‘Son, son!’ said his mother ever so many times, graciously waving her tail, ‘by the prickles in your paddy-paw I see that that must have been a Hedgehog. You should have dropped him into the water.’
‘I did that to the other thing; and he said he was a Tortoise, and I didn’t believe him, and it was quite true, and he has dived under the turbid Amazon, and he won’t come up again, and I haven’t anything at all to eat, and I think we had better find lodgings somewhere else. They are too clever on the turbid Amazon for poor me!’
‘Son, son!’ said his mother ever so many times, graciously waving her tail, ‘now attend to me and remember what I say. A Hedgehog curls himself up into a ball and his prickles stick out every which way at once. By this you may know the Hedgehog.’
‘I don’t like this old lady one little bit,’ said Stickly-Prickly, under the shadow of a large leaf. ‘I wonder what else she knows?’
‘A Tortoise can’t curl himself up,’ Mother Jaguar went on, ever so many times, graciously waving her tail. ‘He only draws his head and legs into his shell. By this you may know the tortoise.’
‘I don’t like this old lady at all—at all,’ said Slow-and-Solid Tortoise. ‘Even Painted Jaguar can’t forget those directions. It’s a great pity that you can’t swim, Stickly-Prickly.’
‘Don’t talk to me,’ said Stickly-Prickly. ‘Just think how much better it would be if you could curl up. This is a mess! Listen to Painted Jaguar.’
Painted Jaguar was sitting on the banks of the turbid Amazon sucking prickles out of his Paws and saying to himself—
‘Can’t curl, but can swim—
Slow-Solid, that’s him!
Curls up, but can’t swim—
Stickly-Prickly, that’s him!’
‘He’ll never forget that this month of Sundays,’ said Stickly-Prickly. ‘Hold up my chin, Slow-and-Solid. I’m going to try to learn to swim. It may be useful.’
‘Excellent!’ said Slow-and-Solid; and he held up Stickly-Prickly’s chin, while Stickly-Prickly kicked in the waters of the turbid Amazon.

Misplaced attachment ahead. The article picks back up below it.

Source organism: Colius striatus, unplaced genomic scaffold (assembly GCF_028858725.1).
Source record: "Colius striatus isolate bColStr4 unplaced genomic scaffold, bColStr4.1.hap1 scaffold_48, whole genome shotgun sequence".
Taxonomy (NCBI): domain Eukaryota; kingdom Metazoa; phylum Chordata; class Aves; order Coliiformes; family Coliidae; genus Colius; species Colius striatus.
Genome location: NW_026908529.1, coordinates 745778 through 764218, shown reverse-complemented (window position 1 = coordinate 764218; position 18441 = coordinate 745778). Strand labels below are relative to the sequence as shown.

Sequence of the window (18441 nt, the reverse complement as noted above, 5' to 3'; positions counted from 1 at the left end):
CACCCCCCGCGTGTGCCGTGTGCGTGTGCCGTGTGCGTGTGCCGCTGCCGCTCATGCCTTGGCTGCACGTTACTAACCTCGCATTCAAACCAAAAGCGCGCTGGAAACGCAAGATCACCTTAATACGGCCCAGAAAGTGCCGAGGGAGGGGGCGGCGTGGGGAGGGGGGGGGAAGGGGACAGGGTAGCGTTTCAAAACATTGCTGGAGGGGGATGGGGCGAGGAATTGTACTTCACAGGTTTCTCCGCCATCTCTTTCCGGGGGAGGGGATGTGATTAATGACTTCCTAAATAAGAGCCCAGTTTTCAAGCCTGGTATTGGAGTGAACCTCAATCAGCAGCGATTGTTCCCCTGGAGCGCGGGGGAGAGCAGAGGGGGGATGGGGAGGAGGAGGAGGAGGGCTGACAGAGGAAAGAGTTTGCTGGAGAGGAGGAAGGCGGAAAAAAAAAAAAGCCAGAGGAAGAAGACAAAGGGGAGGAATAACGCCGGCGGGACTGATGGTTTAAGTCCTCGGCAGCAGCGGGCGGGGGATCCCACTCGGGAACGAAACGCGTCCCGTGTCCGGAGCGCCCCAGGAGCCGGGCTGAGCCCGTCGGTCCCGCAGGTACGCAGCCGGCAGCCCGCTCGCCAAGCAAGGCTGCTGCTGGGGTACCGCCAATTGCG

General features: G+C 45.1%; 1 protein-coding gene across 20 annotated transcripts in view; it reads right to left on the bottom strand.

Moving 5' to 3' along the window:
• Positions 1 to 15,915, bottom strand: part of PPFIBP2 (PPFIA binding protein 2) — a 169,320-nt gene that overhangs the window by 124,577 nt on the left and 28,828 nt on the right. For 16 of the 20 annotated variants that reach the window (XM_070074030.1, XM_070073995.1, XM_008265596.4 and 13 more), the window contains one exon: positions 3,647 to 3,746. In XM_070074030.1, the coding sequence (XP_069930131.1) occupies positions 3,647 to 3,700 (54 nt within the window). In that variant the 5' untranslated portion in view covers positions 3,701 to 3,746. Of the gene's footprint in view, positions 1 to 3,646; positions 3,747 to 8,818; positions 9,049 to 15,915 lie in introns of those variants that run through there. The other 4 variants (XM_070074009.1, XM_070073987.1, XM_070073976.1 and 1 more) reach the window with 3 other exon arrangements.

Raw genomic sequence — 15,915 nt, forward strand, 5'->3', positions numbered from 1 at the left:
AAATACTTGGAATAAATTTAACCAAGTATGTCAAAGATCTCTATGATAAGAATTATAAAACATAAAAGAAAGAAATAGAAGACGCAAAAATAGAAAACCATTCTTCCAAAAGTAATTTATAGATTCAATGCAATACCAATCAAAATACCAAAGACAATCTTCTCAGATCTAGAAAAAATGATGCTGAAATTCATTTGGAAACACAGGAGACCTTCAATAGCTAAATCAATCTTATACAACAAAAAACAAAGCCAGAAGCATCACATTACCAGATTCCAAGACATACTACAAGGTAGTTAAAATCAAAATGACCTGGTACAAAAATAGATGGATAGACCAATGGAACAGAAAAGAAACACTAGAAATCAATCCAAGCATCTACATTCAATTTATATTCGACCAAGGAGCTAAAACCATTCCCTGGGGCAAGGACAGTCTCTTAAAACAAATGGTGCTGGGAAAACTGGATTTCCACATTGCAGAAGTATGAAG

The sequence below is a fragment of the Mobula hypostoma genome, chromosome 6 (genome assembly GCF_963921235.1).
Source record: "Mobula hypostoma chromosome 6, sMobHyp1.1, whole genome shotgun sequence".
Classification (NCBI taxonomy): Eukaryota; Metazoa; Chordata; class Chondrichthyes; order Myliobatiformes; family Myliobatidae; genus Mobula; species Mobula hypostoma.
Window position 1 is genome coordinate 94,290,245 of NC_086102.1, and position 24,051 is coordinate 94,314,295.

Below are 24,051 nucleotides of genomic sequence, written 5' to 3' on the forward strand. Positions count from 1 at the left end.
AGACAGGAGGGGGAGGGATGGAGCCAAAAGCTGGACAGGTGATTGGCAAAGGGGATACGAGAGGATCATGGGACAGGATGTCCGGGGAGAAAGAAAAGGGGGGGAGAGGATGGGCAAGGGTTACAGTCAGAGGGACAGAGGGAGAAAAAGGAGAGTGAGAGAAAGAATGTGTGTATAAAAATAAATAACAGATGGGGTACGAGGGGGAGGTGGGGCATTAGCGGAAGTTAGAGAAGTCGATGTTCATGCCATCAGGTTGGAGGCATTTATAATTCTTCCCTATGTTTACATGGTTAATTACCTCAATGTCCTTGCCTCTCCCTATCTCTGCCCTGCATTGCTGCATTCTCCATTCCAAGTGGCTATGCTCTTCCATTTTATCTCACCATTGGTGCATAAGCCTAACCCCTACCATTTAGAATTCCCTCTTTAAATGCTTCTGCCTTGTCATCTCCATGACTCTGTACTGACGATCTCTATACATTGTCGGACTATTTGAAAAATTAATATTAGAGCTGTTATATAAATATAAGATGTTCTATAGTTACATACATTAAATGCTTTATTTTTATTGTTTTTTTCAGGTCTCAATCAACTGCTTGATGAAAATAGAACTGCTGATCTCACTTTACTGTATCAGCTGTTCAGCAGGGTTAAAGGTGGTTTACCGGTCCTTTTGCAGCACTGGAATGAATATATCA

‘You’ll make a fine swimmer yet,’ said Slow-and-Solid. ‘Now, if you can unlace my back-plates a little, I’ll see what I can do towards curling up. It may be useful.’
Stickly-Prickly helped to unlace Tortoise’s back-plates, so that by twisting and straining Slow-and-Solid actually managed to curl up a tiddy wee bit.
‘Excellent!’ said Stickly-Prickly; ‘but I shouldn’t do any more just now. It’s making you black in the face. Kindly lead me into the water once again and I’ll practice that side-stroke which you say is so easy.’ And so Stickly-Prickly practiced, and Slow-Solid swam alongside.
‘Excellent!’ said Slow-and-Solid. ‘A little more practice will make you a regular whale. Now, if I may trouble you to unlace my back and front plates two holes more, I’ll try that fascinating bend that you say is so easy. Won’t Painted Jaguar be surprised!’
‘Excellent!’ said Stickly-Prickly, all wet from the turbid Amazon. ‘I declare, I shouldn’t know you from one of my own family. Two holes, I think, you said? A little more expression, please, and don’t grunt quite so much, or Painted Jaguar may hear us. When you’ve finished, I want to try that long dive which you say is so easy. Won’t Painted Jaguar be surprised!’
And so Stickly-Prickly dived, and Slow-and-Solid dived alongside.
‘Excellent!’ said Slow-and-Solid. ‘A little more attention to holding your breath and you will be able to keep house at the bottom of the turbid Amazon. Now I’ll try that exercise of putting my hind legs round my ears which you say is so peculiarly comfortable. Won’t Painted Jaguar be surprised!’